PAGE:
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Gold Vermeil

What is gold vermeil?

Gold vermeil is a French term (pronounced vehr-may) that is used to define the highest quality process of gold plating for jewelry.  Due to the strict standards and qualifications required to classify jewelry as gold vermeil, the process is actually legally regulated in the United States.

To be true gold vermeil, a piece of jewelry must meet all of the listed conditions:

  • Have 0.925 solid sterling silver as its base material | sterling silver is an alloy made of 92.5% pure silver and 7.5% other materials, and is a standard material used in high quality jewelry (versus, e.g., brass or copper).
  • Be plated in a gold layer that is at least 10k (10 karats). That means the gold is at least 41.7% gold content | we exceed this quality requirement by only offering a plating of 14k gold
  • Have gold plating that is at least 2.5 microns thick |  micron is 1/1000th of a millimeter.

What is 14k gold vermeil?

While gold vermeil 14k gold vermeil is jewelry that has been plated with a thick layer of 14k gold over a sterling silver base. 14k gold is composed of 58.3% pure gold and 41.7% other metals. Jewelry makers prefer 14k gold for the outer plating rather than 100% pure gold (aka 24k gold) because pure gold is very malleable and has very strong yellow and orange tones, which give it a brassy look.


Is gold vermeil the same as gold plated jewelry?

Gold vermeil is not the same as gold plated jewelry.  Simply put.

The main differences between gold vermeil and gold plated jewelry are the thickness of the gold plating and the base metal used. Gold plated jewelry has plating at least 0.5 microns thick — 5x less than gold vermeil.

Gold plated jewelry does not require a sterling silver base — it usually uses inexpensive materials, such as copper or brass as its core metal. Since the layer of gold is so thin, the gold plating tends to wear off very quickly, which can cause the jewelry to degrade at a faster speed.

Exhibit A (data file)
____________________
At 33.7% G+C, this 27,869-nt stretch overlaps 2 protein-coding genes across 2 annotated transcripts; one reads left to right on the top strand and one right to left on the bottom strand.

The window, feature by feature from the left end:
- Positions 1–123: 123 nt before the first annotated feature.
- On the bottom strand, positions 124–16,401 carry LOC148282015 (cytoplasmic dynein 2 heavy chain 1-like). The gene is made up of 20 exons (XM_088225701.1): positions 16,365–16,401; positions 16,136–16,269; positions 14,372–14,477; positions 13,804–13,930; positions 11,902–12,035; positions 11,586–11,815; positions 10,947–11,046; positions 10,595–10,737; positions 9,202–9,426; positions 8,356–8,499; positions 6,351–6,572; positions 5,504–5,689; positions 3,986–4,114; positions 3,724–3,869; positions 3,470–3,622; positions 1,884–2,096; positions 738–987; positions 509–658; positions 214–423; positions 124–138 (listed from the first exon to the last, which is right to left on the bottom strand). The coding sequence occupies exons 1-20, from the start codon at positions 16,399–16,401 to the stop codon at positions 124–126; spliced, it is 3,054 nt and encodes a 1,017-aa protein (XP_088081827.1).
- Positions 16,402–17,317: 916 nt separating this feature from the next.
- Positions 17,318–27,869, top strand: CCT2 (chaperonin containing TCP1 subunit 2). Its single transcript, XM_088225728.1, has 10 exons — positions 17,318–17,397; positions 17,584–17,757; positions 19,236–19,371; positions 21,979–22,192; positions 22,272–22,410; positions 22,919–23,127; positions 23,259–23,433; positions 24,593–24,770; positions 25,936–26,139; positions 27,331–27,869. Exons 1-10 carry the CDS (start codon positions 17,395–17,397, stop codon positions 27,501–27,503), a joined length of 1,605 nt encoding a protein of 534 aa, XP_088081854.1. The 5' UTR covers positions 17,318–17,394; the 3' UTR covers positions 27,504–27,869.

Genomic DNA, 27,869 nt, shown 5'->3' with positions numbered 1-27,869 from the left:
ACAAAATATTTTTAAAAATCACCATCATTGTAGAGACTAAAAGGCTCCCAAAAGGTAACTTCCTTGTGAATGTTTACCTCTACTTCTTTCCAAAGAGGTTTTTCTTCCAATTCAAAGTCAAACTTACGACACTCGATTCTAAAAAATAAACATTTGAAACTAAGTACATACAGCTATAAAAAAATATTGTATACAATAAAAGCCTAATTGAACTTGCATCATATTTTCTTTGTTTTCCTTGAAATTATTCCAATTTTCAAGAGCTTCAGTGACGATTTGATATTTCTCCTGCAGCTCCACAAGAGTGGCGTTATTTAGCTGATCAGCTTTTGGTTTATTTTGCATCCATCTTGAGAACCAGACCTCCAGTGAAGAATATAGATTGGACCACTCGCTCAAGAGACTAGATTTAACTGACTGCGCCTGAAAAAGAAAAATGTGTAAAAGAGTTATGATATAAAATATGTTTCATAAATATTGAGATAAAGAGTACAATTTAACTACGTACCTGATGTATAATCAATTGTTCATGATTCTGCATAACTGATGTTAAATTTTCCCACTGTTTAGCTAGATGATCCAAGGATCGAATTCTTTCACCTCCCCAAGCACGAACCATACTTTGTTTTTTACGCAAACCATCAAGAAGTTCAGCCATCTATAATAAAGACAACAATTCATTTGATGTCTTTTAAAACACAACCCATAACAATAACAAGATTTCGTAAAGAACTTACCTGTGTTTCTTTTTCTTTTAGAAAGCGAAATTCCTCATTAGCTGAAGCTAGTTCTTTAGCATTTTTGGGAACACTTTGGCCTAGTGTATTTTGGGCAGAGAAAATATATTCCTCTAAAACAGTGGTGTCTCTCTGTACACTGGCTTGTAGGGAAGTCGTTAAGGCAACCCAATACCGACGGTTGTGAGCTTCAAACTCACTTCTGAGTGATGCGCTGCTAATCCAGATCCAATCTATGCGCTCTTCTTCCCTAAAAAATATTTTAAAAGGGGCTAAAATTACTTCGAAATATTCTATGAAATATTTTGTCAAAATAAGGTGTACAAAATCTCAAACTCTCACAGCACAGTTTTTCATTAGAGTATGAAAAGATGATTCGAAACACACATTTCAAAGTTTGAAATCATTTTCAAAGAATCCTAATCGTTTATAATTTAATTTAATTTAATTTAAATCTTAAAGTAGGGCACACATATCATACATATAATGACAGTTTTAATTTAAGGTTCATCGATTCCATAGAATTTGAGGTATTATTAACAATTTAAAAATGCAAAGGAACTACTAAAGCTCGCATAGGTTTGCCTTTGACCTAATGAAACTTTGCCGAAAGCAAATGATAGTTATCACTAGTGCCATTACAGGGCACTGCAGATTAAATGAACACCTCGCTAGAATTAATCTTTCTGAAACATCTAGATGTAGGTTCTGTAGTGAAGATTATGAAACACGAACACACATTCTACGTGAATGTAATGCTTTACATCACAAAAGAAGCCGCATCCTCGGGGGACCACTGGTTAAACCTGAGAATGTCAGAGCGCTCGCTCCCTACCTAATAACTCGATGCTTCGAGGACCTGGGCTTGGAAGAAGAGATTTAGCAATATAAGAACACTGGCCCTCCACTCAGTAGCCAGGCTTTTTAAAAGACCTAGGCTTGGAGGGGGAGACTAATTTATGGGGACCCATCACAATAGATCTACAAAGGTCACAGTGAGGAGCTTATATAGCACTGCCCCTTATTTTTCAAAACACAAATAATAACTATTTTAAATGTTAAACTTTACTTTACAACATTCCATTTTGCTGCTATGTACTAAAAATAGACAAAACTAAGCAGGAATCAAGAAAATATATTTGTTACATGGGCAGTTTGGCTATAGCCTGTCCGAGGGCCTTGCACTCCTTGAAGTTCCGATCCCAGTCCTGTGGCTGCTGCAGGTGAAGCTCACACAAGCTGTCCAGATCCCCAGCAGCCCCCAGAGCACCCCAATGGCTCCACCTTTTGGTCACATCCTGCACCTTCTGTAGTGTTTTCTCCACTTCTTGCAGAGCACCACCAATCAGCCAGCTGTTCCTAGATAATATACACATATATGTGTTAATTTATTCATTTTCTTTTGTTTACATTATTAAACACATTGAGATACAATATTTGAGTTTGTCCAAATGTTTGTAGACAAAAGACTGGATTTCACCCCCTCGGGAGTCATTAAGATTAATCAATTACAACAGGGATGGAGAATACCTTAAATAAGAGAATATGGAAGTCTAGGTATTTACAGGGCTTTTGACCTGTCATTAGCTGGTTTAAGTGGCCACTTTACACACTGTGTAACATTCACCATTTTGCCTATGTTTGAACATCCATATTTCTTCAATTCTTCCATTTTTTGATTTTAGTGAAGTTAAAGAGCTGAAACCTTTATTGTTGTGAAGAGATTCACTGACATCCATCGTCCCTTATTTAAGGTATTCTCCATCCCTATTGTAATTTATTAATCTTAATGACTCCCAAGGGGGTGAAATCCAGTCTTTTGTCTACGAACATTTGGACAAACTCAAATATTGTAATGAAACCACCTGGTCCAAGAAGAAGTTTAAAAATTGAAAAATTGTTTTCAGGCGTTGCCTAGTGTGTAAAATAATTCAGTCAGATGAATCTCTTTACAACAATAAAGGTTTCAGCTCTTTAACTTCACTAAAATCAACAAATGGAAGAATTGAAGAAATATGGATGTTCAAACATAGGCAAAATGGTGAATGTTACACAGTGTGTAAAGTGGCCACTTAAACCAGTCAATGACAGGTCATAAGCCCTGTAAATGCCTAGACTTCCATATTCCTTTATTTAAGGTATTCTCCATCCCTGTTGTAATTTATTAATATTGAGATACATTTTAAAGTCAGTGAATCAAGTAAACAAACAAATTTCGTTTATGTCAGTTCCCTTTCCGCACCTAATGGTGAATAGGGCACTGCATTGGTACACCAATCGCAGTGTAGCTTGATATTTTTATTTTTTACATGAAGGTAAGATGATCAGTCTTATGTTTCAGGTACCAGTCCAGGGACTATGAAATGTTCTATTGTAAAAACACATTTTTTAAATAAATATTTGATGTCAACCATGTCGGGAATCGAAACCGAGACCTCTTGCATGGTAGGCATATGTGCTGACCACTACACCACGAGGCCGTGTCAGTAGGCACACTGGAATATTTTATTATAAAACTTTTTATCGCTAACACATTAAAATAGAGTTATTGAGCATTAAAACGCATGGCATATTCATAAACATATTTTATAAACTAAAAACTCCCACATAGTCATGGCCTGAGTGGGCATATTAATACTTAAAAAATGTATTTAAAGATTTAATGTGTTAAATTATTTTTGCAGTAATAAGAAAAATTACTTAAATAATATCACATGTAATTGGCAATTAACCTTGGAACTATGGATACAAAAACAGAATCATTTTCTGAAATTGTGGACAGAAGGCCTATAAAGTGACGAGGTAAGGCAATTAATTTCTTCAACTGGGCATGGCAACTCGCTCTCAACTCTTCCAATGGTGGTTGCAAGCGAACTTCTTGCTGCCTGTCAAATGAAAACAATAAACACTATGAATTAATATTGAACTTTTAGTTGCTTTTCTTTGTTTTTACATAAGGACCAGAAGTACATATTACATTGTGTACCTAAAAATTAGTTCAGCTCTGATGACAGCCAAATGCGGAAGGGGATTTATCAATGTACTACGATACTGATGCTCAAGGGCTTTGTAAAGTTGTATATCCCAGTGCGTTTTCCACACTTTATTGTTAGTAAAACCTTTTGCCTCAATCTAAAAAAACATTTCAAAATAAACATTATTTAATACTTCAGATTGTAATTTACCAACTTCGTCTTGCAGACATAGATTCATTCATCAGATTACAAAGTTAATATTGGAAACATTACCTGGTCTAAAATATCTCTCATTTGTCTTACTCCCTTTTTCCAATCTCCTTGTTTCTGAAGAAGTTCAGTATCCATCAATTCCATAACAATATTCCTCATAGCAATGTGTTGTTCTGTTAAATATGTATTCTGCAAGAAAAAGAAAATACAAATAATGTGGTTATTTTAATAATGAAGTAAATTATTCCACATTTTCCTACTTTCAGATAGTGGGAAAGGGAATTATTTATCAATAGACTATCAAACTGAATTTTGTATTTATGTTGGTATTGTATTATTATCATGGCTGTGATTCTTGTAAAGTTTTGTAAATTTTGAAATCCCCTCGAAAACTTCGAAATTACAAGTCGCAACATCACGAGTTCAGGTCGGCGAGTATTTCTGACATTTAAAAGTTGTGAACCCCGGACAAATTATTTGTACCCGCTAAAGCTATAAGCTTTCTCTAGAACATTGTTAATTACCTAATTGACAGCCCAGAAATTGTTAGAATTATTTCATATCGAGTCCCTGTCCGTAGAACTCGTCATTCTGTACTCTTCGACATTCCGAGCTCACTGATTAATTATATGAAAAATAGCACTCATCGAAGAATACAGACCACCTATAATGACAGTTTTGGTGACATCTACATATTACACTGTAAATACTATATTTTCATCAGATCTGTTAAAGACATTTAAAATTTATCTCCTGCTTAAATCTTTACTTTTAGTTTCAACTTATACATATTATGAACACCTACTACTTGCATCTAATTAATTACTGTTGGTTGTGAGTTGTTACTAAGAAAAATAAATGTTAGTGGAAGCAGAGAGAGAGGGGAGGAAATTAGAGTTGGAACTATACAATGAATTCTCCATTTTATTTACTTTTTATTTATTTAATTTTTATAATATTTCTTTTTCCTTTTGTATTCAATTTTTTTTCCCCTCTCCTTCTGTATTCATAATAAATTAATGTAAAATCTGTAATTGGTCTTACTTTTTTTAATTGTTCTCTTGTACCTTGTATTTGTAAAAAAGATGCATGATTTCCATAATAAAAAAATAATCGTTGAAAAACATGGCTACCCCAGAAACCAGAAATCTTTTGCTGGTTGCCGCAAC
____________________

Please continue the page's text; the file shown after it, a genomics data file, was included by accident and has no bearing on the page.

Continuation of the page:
What does this mean for you? Gold vermeil is superior to gold plated jewelry in terms of longevity, quality and value, and is recognized in the jewelry world as fine jewelry.

Is gold vermeil good quality?

After solid gold, gold vermeil is the highest quality type of gold tone jewelry that you can buy. It is a great option for those who are seeking an affordable and high quality alternative to solid gold jewelry, which is ultimately the reason we choose to offer it as a selection for our customers.

Gold vermeil jewelry uses a thick layer of gold plating over a solid .925 sterling silver base, while stankard gold plated and gold filled jewelry use a thin layer of gold over brass or copper as their base metals. They are susceptible to tarnish, and the thin layer of gold will wear off quickly, leaving the unattractive metal to show through.

If you are looking for a sustainable option for jewelry but cannot afford solid gold, gold vermeil is your next best choice.

Does gold vermeil wear off?

In short, yes - gold vermeil can wear off after heavy use.  However, with proper care, the thickness of the plating can allow the piece to last for many years.

While gold vermeil is considered resistant and durable, like all alloyed gold, with typical wear and use, the metal can naturally start to fade over time.  We partner with industry leading manufacturers to provide the best plating available on the market, so don’t expect this to happen anytime soon.  All of our solid .925 sterling silver foundation tags are plated and regulated in the United States.  

How can I maintain the longevity of my jewelry?

You may be wondering, what can I do to ensure my jewelry lasts as long as it is supposed to?

Keep your jewelry safe by putting it on last. Getting ready can involve things like sprays and lotions that, even when healthy for our skin and hair, can contain elixirs that are damaging to our jewelry. Products like perfume and hairspray, are especially harsh.

Jewelry (just like everything) is made up of atoms and molecules that react with the substances that they come into contact with.  So, even if you don’t notice anything right away, frequent exposure to chemicals will cause micro changes in the surface of your jewelry that become visible over time.

 What to do?

  • Wait a minute after applying lotion, perfume, or make-up, and wash your hands before donning your jewelry.
  • If you forget and douse yourself with a generous spritz of perfume after you’ve donned your jewels, use a clean, damp cloth to wipe off the residue as soon as possible.